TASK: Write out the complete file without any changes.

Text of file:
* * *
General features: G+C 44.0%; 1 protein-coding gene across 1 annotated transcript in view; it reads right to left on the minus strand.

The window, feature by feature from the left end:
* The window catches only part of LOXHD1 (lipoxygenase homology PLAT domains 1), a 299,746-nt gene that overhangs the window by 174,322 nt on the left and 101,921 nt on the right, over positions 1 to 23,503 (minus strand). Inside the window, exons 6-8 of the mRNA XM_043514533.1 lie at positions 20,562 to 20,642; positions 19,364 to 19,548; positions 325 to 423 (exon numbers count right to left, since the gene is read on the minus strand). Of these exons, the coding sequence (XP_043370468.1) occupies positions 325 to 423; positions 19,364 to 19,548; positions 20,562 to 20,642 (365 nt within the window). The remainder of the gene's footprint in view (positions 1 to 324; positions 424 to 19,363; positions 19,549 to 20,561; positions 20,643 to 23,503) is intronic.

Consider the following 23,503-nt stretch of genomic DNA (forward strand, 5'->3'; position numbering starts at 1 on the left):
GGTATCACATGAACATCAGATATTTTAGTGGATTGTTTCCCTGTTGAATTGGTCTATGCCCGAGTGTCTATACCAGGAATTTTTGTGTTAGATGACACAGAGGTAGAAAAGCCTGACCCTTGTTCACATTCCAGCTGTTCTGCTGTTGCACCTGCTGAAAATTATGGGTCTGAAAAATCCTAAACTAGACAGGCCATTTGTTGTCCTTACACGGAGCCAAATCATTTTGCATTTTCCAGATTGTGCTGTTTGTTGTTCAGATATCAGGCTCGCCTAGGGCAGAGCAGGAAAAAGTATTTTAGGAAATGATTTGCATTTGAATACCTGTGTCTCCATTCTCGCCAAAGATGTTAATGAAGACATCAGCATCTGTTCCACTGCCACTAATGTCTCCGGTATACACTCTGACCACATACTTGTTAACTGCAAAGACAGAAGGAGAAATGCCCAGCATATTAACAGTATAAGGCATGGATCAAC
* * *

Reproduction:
General features: G+C 44.0%; 1 protein-coding gene across 1 annotated transcript in view; it reads right to left on the minus strand.

The window, feature by feature from the left end:
* The window catches only part of LOXHD1 (lipoxygenase homology PLAT domains 1), a 299,746-nt gene that overhangs the window by 174,322 nt on the left and 101,921 nt on the right, over positions 1 to 23,503 (minus strand). Inside the window, exons 6-8 of the mRNA XM_043514533.1 lie at positions 20,562 to 20,642; positions 19,364 to 19,548; positions 325 to 423 (exon numbers count right to left, since the gene is read on the minus strand). Of these exons, the coding sequence (XP_043370468.1) occupies positions 325 to 423; positions 19,364 to 19,548; positions 20,562 to 20,642 (365 nt within the window). The remainder of the gene's footprint in view (positions 1 to 324; positions 424 to 19,363; positions 19,549 to 20,561; positions 20,643 to 23,503) is intronic.

Consider the following 23,503-nt stretch of genomic DNA (forward strand, 5'->3'; position numbering starts at 1 on the left):
GGTATCACATGAACATCAGATATTTTAGTGGATTGTTTCCCTGTTGAATTGGTCTATGCCCGAGTGTCTATACCAGGAATTTTTGTGTTAGATGACACAGAGGTAGAAAAGCCTGACCCTTGTTCACATTCCAGCTGTTCTGCTGTTGCACCTGCTGAAAATTATGGGTCTGAAAAATCCTAAACTAGACAGGCCATTTGTTGTCCTTACACGGAGCCAAATCATTTTGCATTTTCCAGATTGTGCTGTTTGTTGTTCAGATATCAGGCTCGCCTAGGGCAGAGCAGGAAAAAGTATTTTAGGAAATGATTTGCATTTGAATACCTGTGTCTCCATTCTCGCCAAAGATGTTAATGAAGACATCAGCATCTGTTCCACTGCCACTAATGTCTCCGGTATACACTCTGACCACATACTTGTTAACTGCAAAGACAGAAGGAGAAATGCCCAGCATATTAACAGTATAAGGCATGGATCAAC